A useful checklist of ideas to optimise how to source fabric and improve your confidence and expertise during textile trade shows
September has started, and so the time has come to begin preparing the autumn/winter 2019-2020 collections. The upcoming textile fairs and trade shows are the perfect opportunities to initiate the fabric sourcing process with the selection of new materials available from suppliers all over the world. But where to start? The novelties available in such a fertile creative period can be daunting, especially for the beginner fashion buyer, who is still to fully unravel the best and essential techniques of the business.
The pressure is on: how to stay focused and align the fabric sourcing with the rest of the design team, communicating the correct ideas to the fabric supplier? These and other anxiety-driven questions might haunt the beginner fashion buyer, but you can make your team proud. It's possible - and easy! - to optimise the fabric sourcing with some preparation, so revise (or expand) with our tips on the checklist below.
Textile References: Get Visual
Mood boards are a great way to convey the creative direction of a collection and optimise fabric sourcing: by showing shapes, textures, patterns, prints and colours to a supplier, you can get closer and closer to the ideal material for your ideas.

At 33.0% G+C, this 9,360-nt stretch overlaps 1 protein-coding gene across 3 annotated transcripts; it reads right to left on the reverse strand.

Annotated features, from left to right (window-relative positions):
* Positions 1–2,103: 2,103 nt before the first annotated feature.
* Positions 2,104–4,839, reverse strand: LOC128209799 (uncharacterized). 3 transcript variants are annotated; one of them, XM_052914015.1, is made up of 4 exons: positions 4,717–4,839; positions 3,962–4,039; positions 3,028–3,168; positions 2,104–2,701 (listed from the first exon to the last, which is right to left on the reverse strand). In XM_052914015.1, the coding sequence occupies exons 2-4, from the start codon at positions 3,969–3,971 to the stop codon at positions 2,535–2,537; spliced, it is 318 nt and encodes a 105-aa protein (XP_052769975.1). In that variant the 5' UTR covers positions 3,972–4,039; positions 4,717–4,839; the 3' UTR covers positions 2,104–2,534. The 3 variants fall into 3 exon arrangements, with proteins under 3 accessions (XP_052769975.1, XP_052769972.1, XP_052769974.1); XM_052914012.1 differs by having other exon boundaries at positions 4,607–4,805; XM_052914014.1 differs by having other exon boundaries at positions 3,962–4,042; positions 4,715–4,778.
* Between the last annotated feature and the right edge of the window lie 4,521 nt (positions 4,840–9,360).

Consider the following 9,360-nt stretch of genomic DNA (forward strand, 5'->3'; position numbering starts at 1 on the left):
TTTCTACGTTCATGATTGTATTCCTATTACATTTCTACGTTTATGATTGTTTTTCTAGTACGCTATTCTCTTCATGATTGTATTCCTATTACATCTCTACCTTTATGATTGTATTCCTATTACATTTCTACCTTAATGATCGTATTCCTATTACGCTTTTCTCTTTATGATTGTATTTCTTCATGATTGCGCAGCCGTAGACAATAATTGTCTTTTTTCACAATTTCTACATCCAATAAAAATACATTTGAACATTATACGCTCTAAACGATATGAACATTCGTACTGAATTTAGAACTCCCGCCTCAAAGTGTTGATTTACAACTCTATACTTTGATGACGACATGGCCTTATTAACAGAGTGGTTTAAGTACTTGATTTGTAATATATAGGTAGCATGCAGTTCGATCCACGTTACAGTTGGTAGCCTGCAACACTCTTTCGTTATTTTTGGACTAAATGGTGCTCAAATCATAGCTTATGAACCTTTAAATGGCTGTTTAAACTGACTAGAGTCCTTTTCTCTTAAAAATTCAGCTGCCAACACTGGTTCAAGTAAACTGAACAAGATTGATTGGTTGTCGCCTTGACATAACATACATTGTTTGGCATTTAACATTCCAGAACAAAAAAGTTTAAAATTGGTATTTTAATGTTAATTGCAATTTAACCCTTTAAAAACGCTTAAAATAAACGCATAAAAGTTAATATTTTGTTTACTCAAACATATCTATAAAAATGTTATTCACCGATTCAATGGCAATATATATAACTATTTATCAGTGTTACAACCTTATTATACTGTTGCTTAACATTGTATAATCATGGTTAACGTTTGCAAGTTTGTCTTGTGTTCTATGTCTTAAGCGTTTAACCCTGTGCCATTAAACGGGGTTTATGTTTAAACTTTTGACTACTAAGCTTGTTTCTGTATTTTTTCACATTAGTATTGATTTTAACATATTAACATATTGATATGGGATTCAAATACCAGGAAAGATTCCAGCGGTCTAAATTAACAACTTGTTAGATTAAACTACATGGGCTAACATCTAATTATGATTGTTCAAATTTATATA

The old saying was right for a reason: images are worth more than a thousand words. Visual references will help communicate the vision to the fabric supplier, and they might even enhance their output on it, being able to suggest different textiles regarding the fabric handle, finish and cut proposed. Mood boards are step one in this process, and, if possible, the fashion buyer should also have textile samples. Colour, prints, textures, materials… Tell your supplier what kind of product development the fabric is for, and they might be able to recommend specific textiles or even advise you against getting materials that will not work on the pieces they're intended.
Improve Your Fabric Sourcing Knowledge
Occasionally we all fall for the trap of settling our knowledge once out of University, but research on a professional level contributes not only to a personal career growth but also to a challenging and inspiring work environment. When it comes to fabric sourcing, there are countless ways this can be done. Trend reports, for instance, will always present more information about new textile technologies, and trade shows - like Première Vision, Texworld, Milano Unica, Interfilière and many others - will even have seminars where you can continue to develop your textile knowledge. Follow certifications such as Ecocert or GOTS (Global Organic Textile Standard) and when in doubt, online research is the easiest option, with reliable content for fashion professionals, including new apps to make the connection between fashion buyers and suppliers much easier.
And finally, communicate with your colleagues: listen to their suggestions and take notes to bring to textile trade shows, including the type of fibre, weight, texture and hand feel. Being informed about your requirements will make you a more confident buyer, and hence you will be able to take more advantage of trade shows, not to mention improve your communication with the suppliers.
Think Of Sustainable Practices